GREENSBORO, N.C. (WGHP) — Dr. Irish Spencer only had 25 years with her son.

“The worst words in the world any mother wants to ever hear in her life, ‘I’m sorry to inform you that your son has been killed,’ and I just hit the ground,” she said.

Her son William McKinley Spencer III, who loved ones called Tre’, was shot and killed on Feb. 20, 2016, after trying to break up a fight.

As a mother of a murdered child, Spencer has been working tirelessly to support mothers with a similar story and to make communities across Greensboro safer.

“You’re going to be sad, but it’s time to get mad…when I got mad, I got really mad,” she said.

She started pulling statistics on the number of homicides in the area where her son was killed. After gathering data on crime trends, she gave Greensboro city leaders a notebook containing everything she had found.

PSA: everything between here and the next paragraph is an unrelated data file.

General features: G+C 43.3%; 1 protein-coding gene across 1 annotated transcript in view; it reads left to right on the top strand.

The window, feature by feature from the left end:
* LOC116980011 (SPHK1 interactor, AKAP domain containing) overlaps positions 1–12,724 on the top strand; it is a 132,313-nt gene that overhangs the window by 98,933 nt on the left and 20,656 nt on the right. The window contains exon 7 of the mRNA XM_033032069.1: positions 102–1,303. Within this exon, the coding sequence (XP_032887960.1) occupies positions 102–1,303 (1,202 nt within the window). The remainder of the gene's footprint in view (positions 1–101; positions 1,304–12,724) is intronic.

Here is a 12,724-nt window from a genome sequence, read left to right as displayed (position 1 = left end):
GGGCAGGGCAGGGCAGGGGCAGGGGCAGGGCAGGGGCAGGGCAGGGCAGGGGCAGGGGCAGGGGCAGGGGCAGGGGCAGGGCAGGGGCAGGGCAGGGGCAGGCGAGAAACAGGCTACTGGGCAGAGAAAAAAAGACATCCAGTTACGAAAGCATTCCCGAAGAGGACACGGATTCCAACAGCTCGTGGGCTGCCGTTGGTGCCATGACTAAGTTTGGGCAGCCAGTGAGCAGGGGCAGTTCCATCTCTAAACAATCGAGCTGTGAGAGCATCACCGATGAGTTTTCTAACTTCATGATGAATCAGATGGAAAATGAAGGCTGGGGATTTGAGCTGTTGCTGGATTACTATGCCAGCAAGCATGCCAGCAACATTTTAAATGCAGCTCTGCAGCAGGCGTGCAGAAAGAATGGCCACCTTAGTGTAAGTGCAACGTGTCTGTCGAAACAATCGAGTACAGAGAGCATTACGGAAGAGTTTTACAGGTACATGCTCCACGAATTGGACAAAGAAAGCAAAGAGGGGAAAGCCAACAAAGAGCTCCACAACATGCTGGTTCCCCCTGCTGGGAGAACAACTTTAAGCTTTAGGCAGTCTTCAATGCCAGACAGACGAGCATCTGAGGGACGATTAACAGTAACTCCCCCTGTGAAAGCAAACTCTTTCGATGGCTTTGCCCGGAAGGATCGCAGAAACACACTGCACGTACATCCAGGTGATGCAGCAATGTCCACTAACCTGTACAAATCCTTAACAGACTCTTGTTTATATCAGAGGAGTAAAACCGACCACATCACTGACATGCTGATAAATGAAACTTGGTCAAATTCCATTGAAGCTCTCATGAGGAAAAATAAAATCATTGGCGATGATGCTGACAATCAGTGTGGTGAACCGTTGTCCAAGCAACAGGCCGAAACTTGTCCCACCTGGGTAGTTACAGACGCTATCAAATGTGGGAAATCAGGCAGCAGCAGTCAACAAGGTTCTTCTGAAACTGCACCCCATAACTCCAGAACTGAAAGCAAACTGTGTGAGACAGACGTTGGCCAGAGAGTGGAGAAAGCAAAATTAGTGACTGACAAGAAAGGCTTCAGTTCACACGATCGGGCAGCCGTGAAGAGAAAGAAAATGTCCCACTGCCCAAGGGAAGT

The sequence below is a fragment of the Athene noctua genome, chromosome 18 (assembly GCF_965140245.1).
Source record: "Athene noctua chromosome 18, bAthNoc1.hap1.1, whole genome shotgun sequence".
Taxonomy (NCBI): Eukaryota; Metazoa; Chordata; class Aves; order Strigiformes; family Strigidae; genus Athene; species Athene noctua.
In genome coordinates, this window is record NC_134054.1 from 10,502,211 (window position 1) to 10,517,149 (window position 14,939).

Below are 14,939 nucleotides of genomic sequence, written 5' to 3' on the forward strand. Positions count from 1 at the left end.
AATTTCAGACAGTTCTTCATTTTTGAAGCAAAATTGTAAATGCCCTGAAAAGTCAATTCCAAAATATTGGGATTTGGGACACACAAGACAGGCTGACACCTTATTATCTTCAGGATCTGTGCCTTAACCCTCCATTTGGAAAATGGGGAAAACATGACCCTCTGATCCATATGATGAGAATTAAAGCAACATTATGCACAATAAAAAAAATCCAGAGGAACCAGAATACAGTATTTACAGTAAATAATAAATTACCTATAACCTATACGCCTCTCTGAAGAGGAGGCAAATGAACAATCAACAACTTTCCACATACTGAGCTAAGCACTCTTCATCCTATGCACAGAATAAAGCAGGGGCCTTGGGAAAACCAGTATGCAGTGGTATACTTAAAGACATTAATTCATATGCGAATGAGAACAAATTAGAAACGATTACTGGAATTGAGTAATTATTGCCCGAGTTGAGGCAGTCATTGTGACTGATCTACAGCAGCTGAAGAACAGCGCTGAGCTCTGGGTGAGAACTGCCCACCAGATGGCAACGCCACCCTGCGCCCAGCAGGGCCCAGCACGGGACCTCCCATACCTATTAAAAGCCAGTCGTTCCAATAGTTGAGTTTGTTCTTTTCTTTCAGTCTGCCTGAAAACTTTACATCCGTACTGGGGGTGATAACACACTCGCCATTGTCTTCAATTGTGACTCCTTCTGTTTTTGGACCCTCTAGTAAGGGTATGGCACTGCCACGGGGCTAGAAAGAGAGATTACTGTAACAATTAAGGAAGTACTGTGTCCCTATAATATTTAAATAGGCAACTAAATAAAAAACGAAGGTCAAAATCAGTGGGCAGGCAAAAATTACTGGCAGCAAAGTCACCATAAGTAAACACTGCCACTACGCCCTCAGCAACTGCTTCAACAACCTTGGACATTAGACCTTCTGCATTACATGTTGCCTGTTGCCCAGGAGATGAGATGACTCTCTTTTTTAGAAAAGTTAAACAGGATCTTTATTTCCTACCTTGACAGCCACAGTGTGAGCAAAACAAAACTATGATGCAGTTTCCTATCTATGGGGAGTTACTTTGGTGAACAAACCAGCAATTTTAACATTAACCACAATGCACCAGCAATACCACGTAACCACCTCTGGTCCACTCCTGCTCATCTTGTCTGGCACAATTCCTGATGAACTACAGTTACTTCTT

That boldness gave her the support she needed to clean up an area riddled with crime.

“The police department…went down through there and they helped me. City council helped me live up to the promise that I gave those neighbors,” Spencer said.

Spencer is the founder of the nonprofit Families Against Senseless Killings. It connects mothers to resources (emotional, financial, legal, etc.) as they navigate the trauma of losing a child to gun violence.

“The side that a lot of folks don’t understand is that there are people that can’t afford to go get their babies out of the morgue,” she said. “They don’t know what to do…they can’t call anybody because who takes out insurance on a 12 or 13, 14, 15 year {old}? Who does that?”

Along with working with elected officials, Spencer organizes community events to bring a broader awareness to the impact of gun violence.

“What we’re put here for is to help the least of these,” she said.